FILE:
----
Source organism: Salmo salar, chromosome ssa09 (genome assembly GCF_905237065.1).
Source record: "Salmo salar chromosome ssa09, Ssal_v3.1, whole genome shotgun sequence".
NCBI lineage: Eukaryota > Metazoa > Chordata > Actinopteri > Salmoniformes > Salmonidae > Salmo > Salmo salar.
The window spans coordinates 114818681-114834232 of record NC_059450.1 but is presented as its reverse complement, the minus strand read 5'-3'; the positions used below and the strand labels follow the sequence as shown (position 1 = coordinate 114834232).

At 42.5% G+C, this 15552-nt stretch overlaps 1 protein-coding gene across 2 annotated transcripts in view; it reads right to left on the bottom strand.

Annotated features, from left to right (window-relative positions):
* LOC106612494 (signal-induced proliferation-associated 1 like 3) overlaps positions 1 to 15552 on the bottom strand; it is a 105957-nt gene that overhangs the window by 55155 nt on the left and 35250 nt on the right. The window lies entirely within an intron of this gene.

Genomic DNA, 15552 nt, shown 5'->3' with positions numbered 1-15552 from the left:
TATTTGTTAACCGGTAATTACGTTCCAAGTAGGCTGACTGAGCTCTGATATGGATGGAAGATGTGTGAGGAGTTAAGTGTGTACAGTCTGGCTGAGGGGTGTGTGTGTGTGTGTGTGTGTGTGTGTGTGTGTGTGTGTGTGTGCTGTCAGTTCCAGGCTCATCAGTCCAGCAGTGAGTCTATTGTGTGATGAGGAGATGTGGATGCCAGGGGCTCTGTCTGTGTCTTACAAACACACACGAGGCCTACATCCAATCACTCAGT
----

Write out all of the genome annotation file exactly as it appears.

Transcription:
Source organism: Salmo salar, chromosome ssa09 (genome assembly GCF_905237065.1).
Source record: "Salmo salar chromosome ssa09, Ssal_v3.1, whole genome shotgun sequence".
NCBI lineage: Eukaryota > Metazoa > Chordata > Actinopteri > Salmoniformes > Salmonidae > Salmo > Salmo salar.
The window spans coordinates 114818681-114834232 of record NC_059450.1 but is presented as its reverse complement, the minus strand read 5'-3'; the positions used below and the strand labels follow the sequence as shown (position 1 = coordinate 114834232).

At 42.5% G+C, this 15552-nt stretch overlaps 1 protein-coding gene across 2 annotated transcripts in view; it reads right to left on the bottom strand.

Annotated features, from left to right (window-relative positions):
* LOC106612494 (signal-induced proliferation-associated 1 like 3) overlaps positions 1 to 15552 on the bottom strand; it is a 105957-nt gene that overhangs the window by 55155 nt on the left and 35250 nt on the right. The window lies entirely within an intron of this gene.

Genomic DNA, 15552 nt, shown 5'->3' with positions numbered 1-15552 from the left:
TATTTGTTAACCGGTAATTACGTTCCAAGTAGGCTGACTGAGCTCTGATATGGATGGAAGATGTGTGAGGAGTTAAGTGTGTACAGTCTGGCTGAGGGGTGTGTGTGTGTGTGTGTGTGTGTGTGTGTGTGTGTGTGTGTGTGCTGTCAGTTCCAGGCTCATCAGTCCAGCAGTGAGTCTATTGTGTGATGAGGAGATGTGGATGCCAGGGGCTCTGTCTGTGTCTTACAAACACACACGAGGCCTACATCCAATCACTCAGT